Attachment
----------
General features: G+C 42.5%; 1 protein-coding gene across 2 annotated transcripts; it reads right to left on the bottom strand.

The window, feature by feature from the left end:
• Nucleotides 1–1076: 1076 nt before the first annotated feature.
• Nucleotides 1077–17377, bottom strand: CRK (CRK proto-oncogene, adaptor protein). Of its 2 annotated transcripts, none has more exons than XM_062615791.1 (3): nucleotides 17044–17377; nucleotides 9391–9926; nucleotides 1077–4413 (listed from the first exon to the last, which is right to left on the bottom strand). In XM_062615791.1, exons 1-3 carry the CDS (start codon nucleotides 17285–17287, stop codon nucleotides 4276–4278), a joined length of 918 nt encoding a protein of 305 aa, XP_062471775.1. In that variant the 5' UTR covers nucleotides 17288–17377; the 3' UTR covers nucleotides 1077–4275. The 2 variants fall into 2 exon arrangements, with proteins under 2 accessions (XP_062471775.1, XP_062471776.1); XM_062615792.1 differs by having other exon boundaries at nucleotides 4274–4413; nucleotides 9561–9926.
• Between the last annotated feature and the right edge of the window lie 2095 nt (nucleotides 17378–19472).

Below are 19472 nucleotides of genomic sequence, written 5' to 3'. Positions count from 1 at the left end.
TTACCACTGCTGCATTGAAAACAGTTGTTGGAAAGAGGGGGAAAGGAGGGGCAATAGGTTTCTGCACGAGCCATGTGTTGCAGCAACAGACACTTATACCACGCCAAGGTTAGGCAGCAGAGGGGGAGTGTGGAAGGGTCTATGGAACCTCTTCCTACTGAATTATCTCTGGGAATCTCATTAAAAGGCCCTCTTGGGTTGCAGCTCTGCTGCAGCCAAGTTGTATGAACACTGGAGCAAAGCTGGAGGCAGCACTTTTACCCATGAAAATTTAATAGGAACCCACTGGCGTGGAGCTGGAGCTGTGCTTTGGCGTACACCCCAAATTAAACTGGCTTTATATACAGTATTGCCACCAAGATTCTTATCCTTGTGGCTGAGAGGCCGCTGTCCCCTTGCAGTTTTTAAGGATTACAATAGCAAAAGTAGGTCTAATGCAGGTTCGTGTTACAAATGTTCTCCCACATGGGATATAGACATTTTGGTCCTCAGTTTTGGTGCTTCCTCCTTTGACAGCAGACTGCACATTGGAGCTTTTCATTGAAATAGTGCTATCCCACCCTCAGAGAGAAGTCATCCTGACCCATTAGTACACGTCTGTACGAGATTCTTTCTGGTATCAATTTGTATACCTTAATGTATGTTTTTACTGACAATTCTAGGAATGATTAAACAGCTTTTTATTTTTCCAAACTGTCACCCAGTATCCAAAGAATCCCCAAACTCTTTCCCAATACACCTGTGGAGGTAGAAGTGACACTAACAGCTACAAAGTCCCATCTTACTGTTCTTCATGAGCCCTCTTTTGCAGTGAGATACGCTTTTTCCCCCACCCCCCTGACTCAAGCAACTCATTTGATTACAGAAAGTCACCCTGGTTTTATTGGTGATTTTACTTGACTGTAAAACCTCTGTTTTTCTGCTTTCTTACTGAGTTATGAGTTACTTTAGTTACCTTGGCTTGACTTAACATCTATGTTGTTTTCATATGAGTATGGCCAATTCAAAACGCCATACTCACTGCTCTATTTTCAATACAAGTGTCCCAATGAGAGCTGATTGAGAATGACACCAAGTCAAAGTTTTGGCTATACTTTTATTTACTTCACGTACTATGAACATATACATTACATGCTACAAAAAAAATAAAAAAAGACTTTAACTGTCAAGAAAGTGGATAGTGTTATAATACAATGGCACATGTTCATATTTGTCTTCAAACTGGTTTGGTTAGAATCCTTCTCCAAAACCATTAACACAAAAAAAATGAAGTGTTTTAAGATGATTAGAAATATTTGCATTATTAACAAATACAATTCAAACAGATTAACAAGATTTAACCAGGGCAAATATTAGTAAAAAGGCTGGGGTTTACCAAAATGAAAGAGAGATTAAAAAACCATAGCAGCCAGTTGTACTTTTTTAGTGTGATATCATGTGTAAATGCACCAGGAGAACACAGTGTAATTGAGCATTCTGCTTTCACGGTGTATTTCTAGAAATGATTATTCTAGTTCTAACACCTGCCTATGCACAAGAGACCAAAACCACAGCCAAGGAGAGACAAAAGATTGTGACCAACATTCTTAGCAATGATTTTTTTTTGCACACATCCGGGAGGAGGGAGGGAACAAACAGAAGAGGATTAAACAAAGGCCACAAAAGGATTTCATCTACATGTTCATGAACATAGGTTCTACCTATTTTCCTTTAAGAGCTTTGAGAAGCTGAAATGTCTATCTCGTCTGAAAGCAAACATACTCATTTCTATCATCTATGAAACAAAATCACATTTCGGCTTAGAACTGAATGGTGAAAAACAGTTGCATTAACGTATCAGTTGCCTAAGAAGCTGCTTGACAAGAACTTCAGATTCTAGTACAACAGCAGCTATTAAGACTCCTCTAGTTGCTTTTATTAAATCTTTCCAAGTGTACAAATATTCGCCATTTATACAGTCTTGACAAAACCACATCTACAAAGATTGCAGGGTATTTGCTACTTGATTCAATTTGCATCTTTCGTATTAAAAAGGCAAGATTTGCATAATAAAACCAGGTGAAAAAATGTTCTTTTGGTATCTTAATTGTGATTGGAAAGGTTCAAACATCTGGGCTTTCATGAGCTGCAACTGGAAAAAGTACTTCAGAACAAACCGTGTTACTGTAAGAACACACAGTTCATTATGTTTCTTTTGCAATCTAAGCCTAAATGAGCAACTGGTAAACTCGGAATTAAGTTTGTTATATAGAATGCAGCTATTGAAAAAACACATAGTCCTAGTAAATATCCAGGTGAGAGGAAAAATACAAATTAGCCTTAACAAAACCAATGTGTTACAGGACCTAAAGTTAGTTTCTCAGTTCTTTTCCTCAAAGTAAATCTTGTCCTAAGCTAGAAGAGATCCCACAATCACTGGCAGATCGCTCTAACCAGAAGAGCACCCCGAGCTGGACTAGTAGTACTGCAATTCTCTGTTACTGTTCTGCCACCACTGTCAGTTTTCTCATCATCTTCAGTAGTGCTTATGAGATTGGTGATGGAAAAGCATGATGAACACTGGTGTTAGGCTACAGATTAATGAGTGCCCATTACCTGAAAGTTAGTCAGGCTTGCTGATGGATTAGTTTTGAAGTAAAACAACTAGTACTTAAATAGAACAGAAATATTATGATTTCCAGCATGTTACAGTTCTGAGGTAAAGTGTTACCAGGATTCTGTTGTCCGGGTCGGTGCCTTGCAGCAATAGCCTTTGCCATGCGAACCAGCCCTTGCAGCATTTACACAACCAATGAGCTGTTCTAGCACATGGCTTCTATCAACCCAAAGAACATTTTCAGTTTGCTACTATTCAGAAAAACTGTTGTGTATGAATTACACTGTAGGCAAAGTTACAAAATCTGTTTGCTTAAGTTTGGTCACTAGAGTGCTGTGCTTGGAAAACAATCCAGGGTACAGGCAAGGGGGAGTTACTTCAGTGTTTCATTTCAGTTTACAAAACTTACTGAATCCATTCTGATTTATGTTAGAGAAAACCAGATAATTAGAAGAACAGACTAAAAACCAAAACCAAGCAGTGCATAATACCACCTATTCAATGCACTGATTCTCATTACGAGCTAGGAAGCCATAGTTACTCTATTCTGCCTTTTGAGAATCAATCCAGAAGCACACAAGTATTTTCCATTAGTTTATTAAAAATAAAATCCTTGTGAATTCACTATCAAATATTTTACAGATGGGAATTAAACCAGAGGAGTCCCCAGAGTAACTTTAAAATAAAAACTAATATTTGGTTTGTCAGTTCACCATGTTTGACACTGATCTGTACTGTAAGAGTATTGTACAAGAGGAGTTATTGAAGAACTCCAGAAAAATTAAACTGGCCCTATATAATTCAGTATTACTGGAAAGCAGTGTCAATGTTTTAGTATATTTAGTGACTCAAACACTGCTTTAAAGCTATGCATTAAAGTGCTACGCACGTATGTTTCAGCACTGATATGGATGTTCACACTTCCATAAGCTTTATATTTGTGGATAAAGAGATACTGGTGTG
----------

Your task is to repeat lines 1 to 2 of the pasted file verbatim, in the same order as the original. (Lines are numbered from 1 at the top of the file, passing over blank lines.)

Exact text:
General features: G+C 42.5%; 1 protein-coding gene across 2 annotated transcripts; it reads right to left on the bottom strand.

The window, feature by feature from the left end: